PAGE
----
[71] Allara Learning (2016), North Queensland Cowboys team up with Allara Learning to build careers & future, (accessed on 19 January 2018).

[73] Australian Government (2017), Understanding the Townsville jobs market,

[65] Australian Government Department of Infrastructure, Regional Development and Cities (2018), Smart Cities Plan: The Townsville City Deal, (accessed on 17 January 2018).

[70] Australian Institute of Health and Welfare (2017), 7.5 Income and employment for Indigenous Australians, (accessed on 19 January 2018).

[74] Chamber of Commerce & Industry Queensland (2016), Hospitality industry: skills and labour shortages, CCIQ News, (accessed on 18 January 2018).

[78] Chappell, C. (2017), Queensland Training Awards 2017 (2016/17): North Queensland Cowboys.

[75] Colmar Brunton (2016), Tourism and Hospitality Careers Report,

[77] Cowboys Community Foundation (2018), Cowboys Community Foundation.

[82] NCVER (2017), VET graduate outcomes 2017: infographic, National Centre for Vocational Education Research (NCVER), (accessed on 19 January 2018).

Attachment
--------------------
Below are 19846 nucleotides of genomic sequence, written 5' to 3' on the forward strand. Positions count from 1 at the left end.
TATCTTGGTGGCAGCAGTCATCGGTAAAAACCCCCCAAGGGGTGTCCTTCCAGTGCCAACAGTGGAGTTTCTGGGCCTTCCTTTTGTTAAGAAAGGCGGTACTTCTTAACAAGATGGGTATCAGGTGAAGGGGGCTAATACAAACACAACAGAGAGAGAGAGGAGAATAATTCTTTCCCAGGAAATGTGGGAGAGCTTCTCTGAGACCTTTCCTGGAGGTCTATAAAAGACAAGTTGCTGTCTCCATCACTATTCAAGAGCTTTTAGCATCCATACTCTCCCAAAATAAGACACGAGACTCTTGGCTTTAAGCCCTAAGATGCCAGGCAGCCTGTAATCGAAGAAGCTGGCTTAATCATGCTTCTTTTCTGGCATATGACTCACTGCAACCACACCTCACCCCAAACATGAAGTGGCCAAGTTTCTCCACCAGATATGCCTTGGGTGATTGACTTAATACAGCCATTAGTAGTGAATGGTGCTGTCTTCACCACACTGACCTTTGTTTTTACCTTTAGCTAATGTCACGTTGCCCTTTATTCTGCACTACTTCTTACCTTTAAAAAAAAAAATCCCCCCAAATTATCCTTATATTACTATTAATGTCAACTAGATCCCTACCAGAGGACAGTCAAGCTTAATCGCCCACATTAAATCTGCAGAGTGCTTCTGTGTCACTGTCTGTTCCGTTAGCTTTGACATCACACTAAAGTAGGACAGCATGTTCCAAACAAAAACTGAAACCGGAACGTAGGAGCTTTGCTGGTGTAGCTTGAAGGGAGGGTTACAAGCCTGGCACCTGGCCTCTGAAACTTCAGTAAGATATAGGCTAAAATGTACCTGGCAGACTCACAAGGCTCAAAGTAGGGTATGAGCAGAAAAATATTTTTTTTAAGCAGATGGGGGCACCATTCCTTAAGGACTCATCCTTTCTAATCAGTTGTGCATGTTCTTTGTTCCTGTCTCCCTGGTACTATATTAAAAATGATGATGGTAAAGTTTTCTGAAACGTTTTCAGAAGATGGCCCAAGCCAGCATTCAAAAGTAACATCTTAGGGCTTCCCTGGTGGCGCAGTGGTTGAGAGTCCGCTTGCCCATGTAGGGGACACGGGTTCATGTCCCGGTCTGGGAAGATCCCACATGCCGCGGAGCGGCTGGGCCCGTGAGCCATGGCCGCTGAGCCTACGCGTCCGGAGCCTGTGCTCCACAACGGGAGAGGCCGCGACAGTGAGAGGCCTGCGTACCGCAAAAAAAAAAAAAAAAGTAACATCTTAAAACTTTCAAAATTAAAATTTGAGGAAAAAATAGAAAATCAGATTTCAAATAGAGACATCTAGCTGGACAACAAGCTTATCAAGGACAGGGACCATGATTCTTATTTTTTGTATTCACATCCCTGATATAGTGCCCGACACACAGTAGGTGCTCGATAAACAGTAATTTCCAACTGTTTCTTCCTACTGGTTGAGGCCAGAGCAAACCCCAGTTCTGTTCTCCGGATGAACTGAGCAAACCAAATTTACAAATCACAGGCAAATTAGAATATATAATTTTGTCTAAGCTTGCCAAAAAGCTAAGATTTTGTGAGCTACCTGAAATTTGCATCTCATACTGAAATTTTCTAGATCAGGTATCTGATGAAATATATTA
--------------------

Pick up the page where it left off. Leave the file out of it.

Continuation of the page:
[80] Queensland Government Department of Employment, Small Business and Training (2018), Reasonable Adjustment in teaching, learning and assessment for learners with a disability,

[79] Queensland Government Department of Employment, Small Business and Training (2018), Skilling Queenslanders for Work for training providers, Queensland Government Training, (accessed on 18 January 2018).

[68] Queensland Government Statistician's Office (2018), Queensland Regional Profiles: Indigenous Profile, RDA TNWQ region, (accessed on 18 January 2018).

[67] RDA Townsville and North West Australia (2017), Local government are unemployment rate, Townsville,

[72] REMPLAN (2018), Townsville North Queensland: Employment by Industry, (accessed on 18 January 2018).

[66] REMPLAN (2018), Townsville North Queensland: Unemployment Rate, (accessed on 15 January 2018).

[69] Steering Committee for the Review of Government Service Provision (2016), Overcoming Indigenous Disadvantage: Key Indicators 2016 - Overview,

[76] TAFE Queensland (2018), Certificate III in Hospitality (SIT30616), TAFE Queensland course guide, (accessed on 17 January 2018).

[81] Windley, G. (2017), Indigenous VET participation, completion and outcomes: change over the past decade,,-completion-and-outcomes.pdf.